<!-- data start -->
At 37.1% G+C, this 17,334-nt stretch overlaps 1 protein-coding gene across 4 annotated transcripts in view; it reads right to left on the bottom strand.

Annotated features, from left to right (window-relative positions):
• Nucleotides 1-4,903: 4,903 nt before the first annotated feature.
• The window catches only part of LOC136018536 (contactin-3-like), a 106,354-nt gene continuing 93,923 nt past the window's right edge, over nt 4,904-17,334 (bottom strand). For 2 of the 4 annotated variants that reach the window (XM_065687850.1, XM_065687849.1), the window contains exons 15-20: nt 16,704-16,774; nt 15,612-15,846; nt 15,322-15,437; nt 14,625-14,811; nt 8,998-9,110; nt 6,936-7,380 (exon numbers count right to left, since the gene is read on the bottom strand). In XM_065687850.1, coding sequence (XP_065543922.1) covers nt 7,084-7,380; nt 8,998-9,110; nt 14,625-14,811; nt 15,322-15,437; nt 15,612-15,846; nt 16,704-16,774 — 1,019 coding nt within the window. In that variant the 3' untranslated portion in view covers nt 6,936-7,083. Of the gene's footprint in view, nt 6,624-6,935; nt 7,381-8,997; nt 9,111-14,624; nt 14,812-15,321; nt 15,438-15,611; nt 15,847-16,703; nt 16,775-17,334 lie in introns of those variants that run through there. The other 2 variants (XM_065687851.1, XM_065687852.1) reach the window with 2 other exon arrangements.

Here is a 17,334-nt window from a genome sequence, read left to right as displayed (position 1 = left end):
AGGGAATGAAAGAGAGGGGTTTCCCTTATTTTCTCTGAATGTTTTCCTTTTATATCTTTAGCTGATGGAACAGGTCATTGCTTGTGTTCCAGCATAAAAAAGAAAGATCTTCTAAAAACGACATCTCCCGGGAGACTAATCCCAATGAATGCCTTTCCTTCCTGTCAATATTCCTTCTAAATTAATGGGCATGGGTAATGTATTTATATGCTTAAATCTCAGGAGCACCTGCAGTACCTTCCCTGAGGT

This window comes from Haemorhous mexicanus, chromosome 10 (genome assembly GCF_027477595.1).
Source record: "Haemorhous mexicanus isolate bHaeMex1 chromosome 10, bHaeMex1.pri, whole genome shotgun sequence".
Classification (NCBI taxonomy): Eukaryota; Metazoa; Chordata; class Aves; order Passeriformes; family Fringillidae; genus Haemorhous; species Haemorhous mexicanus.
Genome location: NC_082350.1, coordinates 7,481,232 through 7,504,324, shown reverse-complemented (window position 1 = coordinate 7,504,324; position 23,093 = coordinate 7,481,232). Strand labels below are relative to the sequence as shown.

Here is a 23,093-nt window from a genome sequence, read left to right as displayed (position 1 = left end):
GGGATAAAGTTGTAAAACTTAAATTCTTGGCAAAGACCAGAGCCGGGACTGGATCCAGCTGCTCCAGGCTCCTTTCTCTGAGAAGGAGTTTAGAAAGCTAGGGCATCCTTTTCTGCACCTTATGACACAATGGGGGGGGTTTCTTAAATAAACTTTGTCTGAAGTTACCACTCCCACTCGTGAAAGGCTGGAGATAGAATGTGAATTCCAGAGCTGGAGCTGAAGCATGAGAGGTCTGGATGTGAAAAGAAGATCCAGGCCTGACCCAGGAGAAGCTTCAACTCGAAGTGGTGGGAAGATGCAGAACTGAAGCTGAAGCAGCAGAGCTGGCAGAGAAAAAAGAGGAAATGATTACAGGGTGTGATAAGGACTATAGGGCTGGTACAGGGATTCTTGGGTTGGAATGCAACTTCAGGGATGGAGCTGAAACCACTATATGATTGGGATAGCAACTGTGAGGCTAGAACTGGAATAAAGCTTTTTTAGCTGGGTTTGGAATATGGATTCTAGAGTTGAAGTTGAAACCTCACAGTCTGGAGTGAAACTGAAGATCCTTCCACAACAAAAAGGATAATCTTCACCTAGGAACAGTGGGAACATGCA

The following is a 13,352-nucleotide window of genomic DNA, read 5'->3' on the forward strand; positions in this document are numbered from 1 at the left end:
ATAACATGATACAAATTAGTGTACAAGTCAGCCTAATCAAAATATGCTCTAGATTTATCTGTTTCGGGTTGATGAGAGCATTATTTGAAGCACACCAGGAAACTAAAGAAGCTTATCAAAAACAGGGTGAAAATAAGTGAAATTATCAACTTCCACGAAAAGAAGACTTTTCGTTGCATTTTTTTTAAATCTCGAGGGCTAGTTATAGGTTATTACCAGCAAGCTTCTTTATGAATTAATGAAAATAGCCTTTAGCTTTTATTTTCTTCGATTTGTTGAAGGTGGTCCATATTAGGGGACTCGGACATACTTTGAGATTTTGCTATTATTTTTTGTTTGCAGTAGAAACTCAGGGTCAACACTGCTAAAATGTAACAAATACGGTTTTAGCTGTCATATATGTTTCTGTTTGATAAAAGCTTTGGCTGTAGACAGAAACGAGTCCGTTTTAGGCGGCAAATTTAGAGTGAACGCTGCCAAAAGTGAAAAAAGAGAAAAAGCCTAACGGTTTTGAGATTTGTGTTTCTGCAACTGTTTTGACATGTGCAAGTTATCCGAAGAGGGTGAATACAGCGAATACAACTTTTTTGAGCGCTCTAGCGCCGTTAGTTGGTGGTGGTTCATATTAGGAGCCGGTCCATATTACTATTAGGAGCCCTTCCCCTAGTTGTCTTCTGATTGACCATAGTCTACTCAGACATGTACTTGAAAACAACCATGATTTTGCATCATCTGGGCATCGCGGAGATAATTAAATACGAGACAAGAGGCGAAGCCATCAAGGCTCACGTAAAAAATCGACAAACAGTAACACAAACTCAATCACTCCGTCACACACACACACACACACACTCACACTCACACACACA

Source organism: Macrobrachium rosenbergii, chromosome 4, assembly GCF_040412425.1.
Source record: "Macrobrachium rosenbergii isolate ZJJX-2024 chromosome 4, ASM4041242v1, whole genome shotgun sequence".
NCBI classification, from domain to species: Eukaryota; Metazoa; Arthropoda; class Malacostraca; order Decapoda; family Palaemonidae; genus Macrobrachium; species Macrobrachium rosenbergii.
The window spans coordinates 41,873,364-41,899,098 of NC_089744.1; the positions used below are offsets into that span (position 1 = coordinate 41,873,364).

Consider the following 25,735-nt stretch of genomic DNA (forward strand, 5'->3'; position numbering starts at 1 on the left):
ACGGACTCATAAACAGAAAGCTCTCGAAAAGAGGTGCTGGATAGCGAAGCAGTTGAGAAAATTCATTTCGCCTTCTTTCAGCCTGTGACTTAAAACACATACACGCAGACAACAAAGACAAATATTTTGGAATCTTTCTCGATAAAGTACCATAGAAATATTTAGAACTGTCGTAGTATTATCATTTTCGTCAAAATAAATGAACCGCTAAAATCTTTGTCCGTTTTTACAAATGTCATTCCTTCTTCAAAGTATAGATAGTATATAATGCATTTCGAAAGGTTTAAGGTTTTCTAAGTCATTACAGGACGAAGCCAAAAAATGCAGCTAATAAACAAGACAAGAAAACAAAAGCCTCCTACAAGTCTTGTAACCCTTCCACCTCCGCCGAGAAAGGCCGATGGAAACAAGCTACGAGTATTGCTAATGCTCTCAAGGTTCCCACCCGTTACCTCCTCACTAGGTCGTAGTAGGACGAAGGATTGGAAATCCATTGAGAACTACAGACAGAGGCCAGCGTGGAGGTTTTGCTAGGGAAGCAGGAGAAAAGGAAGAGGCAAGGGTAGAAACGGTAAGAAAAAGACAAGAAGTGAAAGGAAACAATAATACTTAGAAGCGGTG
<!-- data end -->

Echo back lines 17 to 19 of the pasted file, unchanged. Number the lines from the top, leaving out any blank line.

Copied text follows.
NCBI classification, from domain to species: Eukaryota; Metazoa; Arthropoda; class Malacostraca; order Decapoda; family Palaemonidae; genus Macrobrachium; species Macrobrachium rosenbergii.
The window spans coordinates 41,873,364-41,899,098 of NC_089744.1; the positions used below are offsets into that span (position 1 = coordinate 41,873,364).

Consider the following 25,735-nt stretch of genomic DNA (forward strand, 5'->3'; position numbering starts at 1 on the left):